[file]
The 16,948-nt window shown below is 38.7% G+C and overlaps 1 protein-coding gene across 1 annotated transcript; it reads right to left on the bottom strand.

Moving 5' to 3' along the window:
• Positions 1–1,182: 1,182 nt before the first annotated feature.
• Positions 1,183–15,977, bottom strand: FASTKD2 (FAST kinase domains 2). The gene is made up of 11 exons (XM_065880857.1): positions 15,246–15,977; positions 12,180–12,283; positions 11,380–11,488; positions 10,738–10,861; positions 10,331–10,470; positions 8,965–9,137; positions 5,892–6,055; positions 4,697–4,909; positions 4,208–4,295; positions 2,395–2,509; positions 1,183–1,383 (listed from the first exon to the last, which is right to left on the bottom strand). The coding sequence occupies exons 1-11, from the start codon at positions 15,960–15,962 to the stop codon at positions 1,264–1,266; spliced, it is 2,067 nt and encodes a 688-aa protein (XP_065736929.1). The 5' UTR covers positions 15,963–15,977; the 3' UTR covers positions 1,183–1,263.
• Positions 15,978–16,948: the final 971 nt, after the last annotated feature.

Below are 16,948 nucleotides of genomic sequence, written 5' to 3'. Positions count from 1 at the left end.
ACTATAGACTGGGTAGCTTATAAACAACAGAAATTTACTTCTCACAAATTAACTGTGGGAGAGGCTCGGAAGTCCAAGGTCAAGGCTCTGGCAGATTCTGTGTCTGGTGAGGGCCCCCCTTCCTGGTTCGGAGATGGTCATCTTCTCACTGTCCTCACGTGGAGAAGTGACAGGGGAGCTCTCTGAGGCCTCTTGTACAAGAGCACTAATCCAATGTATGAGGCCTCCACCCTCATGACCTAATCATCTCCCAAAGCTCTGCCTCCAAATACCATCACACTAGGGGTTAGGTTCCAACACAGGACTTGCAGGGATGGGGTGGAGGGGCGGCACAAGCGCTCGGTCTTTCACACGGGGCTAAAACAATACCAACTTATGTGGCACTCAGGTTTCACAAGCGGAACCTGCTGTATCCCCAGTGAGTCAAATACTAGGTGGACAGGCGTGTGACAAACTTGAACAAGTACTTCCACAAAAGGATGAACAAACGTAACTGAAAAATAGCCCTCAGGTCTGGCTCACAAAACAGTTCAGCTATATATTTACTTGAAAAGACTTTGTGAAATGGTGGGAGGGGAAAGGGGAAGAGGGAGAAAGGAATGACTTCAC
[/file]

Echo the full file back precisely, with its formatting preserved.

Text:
The 16,948-nt window shown below is 38.7% G+C and overlaps 1 protein-coding gene across 1 annotated transcript; it reads right to left on the bottom strand.

Moving 5' to 3' along the window:
• Positions 1–1,182: 1,182 nt before the first annotated feature.
• Positions 1,183–15,977, bottom strand: FASTKD2 (FAST kinase domains 2). The gene is made up of 11 exons (XM_065880857.1): positions 15,246–15,977; positions 12,180–12,283; positions 11,380–11,488; positions 10,738–10,861; positions 10,331–10,470; positions 8,965–9,137; positions 5,892–6,055; positions 4,697–4,909; positions 4,208–4,295; positions 2,395–2,509; positions 1,183–1,383 (listed from the first exon to the last, which is right to left on the bottom strand). The coding sequence occupies exons 1-11, from the start codon at positions 15,960–15,962 to the stop codon at positions 1,264–1,266; spliced, it is 2,067 nt and encodes a 688-aa protein (XP_065736929.1). The 5' UTR covers positions 15,963–15,977; the 3' UTR covers positions 1,183–1,263.
• Positions 15,978–16,948: the final 971 nt, after the last annotated feature.

Below are 16,948 nucleotides of genomic sequence, written 5' to 3'. Positions count from 1 at the left end.
ACTATAGACTGGGTAGCTTATAAACAACAGAAATTTACTTCTCACAAATTAACTGTGGGAGAGGCTCGGAAGTCCAAGGTCAAGGCTCTGGCAGATTCTGTGTCTGGTGAGGGCCCCCCTTCCTGGTTCGGAGATGGTCATCTTCTCACTGTCCTCACGTGGAGAAGTGACAGGGGAGCTCTCTGAGGCCTCTTGTACAAGAGCACTAATCCAATGTATGAGGCCTCCACCCTCATGACCTAATCATCTCCCAAAGCTCTGCCTCCAAATACCATCACACTAGGGGTTAGGTTCCAACACAGGACTTGCAGGGATGGGGTGGAGGGGCGGCACAAGCGCTCGGTCTTTCACACGGGGCTAAAACAATACCAACTTATGTGGCACTCAGGTTTCACAAGCGGAACCTGCTGTATCCCCAGTGAGTCAAATACTAGGTGGACAGGCGTGTGACAAACTTGAACAAGTACTTCCACAAAAGGATGAACAAACGTAACTGAAAAATAGCCCTCAGGTCTGGCTCACAAAACAGTTCAGCTATATATTTACTTGAAAAGACTTTGTGAAATGGTGGGAGGGGAAAGGGGAAGAGGGAGAAAGGAATGACTTCAC